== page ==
The fight against global corruption has moved to an international Parliament with lawmakers calling for a crackdown on the tax havens in rich nations.
There is also a resolution to prevent corrupt leaders in the poor nations from stashing their illegally acquired wealth in the existing tax havens.
The resolutions were discussed Thursday at a joint parliamentary assembly of MPs from Africa, Caribbean and Pacific nations and from the European Union (ACP-EU) meeting in Brussels.
Eldoret East MP, Prof Margaret Kamar, is leading Kenya’s delegation in the meeting that seeks to push the EU to help poor countries recover from the global recession.
Prof Kamar is the first vice chair of the Social Affairs and the Environment Committee in the ACP-EU Parliament. She sits in Kenya’s Parliament Budget Committee and in the Speakers’ Panel.
Nominated MP Musikari Kombo (a member of Kenya’s Parliament Finance, Trade and Planning committee) also attended the meeting.
The lawmakers pushed for strong tax bodies and judiciaries in the poor countries in order to curb tax evasion.
The rising food prices, high levels of unemployment and increasing poverty levels also formed part of the discussions in the Brussels meeting, which ended yesterday.
The resolutions will now be forwarded to major continental bodies in the EU and in the African Union, including the Pan-Africa Parliament to guide policymakers in the respective governments.
A draft report posted on the ACP-EU official website indicated that the MPs adopted to push the rich nations to honour the USD100 billion (Sh7.6 trillion) annual pledge to help poor nations manage the effects of climate change.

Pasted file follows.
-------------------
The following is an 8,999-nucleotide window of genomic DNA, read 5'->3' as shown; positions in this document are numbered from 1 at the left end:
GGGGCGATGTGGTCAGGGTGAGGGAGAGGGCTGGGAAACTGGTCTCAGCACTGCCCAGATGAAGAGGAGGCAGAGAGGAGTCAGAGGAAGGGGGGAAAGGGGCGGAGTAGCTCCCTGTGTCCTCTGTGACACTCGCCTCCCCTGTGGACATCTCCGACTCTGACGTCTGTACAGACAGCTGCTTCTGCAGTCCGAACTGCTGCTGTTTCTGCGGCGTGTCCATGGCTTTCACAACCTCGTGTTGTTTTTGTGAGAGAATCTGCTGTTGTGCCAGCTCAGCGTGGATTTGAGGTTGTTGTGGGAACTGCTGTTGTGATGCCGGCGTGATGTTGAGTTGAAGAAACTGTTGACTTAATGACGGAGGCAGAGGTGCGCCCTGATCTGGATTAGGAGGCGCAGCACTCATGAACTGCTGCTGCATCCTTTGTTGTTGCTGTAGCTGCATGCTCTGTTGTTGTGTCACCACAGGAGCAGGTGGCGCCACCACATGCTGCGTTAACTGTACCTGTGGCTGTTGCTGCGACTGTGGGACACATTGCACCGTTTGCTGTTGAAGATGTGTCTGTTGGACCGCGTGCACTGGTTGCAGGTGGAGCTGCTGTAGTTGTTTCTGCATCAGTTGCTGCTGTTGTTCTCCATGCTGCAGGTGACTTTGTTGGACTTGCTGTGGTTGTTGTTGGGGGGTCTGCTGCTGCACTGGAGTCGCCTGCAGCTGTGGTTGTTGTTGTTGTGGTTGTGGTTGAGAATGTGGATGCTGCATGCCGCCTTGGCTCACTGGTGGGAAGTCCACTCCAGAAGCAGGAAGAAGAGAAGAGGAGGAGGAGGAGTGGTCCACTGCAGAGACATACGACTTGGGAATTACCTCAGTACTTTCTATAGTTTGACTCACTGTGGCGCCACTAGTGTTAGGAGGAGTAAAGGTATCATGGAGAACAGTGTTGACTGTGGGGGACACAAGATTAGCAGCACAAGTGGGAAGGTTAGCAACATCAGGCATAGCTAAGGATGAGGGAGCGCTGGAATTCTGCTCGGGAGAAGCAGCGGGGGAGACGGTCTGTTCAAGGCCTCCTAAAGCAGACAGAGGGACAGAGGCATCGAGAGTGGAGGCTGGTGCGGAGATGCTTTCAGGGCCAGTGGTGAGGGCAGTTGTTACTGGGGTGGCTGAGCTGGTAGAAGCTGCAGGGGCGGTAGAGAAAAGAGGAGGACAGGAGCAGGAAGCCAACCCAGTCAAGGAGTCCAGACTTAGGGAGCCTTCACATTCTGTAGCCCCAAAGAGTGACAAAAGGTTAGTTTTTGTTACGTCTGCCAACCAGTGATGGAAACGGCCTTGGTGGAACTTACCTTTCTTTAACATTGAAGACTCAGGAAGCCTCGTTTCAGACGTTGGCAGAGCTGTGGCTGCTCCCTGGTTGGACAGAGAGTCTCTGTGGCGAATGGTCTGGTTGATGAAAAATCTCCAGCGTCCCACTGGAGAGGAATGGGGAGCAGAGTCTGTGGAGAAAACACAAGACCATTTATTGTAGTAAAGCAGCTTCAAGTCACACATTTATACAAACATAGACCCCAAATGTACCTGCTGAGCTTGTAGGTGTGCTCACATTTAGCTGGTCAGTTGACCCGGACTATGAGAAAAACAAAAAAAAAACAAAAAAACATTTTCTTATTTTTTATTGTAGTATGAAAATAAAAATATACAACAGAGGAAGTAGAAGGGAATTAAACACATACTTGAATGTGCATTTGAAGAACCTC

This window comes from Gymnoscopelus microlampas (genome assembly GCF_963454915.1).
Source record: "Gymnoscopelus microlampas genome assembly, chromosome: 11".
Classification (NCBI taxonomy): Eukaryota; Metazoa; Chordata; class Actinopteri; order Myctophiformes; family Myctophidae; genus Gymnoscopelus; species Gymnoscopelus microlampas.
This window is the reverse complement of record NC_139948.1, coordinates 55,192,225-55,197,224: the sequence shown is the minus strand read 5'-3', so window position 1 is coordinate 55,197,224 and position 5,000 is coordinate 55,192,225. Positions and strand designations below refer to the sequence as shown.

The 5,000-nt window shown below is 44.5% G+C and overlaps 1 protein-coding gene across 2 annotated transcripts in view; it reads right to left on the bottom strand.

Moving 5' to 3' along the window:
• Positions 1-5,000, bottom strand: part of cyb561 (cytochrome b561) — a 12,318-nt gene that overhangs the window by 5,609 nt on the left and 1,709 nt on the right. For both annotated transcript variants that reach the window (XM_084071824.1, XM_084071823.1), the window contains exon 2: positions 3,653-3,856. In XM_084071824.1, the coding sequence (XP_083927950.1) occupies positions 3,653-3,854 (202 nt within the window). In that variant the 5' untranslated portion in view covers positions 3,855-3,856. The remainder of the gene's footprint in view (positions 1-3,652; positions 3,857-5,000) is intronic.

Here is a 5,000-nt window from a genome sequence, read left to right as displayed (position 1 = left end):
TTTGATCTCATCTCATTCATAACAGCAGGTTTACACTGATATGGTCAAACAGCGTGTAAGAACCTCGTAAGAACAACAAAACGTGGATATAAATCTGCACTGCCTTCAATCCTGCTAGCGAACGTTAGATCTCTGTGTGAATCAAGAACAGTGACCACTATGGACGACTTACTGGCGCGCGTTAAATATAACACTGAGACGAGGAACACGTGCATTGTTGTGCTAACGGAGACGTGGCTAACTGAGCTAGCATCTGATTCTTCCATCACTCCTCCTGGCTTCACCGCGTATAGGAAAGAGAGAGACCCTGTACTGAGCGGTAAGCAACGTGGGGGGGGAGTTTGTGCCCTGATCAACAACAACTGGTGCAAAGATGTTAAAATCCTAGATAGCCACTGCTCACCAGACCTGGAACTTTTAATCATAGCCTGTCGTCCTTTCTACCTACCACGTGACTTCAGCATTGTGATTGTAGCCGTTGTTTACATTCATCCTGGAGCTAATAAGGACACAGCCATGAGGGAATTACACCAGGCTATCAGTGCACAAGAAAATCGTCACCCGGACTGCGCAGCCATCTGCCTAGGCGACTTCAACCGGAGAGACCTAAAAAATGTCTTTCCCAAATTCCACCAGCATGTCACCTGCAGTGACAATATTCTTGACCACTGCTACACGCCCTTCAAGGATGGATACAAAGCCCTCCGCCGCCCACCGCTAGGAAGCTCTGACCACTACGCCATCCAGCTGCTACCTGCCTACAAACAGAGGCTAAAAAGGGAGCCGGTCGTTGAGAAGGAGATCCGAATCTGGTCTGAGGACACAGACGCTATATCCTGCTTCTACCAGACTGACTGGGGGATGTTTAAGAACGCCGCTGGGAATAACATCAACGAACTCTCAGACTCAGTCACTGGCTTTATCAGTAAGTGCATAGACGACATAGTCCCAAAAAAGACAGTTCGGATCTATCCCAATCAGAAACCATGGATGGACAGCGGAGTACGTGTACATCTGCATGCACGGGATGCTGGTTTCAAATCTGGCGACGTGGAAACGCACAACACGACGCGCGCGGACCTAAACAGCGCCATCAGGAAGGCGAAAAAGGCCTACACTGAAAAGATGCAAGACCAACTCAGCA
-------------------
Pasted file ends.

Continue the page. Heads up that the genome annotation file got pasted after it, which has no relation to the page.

“Mitigating climate change is a huge challenge for developing countries but it should also become a chance, with the financial and technical support of donors, to promote 'green technologies’,” reads a section of the resolutions.
The MPs also pushed for “equal trade partnerships” between the poor and rich nations.
The Brussels meeting comes at a time when the world has its efforts trained on alleviating the devastating effects of the global recession.
Up to 59 million people are said to be unemployed worldwide and those 200 million of those who are employed are sliding slowly into poverty due to the financial crisis, the MPs noted.
The strong push to force the rich nations to take responsibility for the effects of the crisis is informed by the lull in growth of the economy in poor nations.
The MPs said the global recession was caused by a lapse in checking the money markets in the developed world “for which ACP countries bear no responsibility but will be amongst the worst affected….”
The stunted growth was as a result of a significant drop in export earnings, foreign investment and aid. Remittances were also affected as many of the migrant workers from poor nations got laid off.
The MPs from poor nations lamented that the crisis had slowed down the march towards the Millennium Development Goals whose deadline is 2015.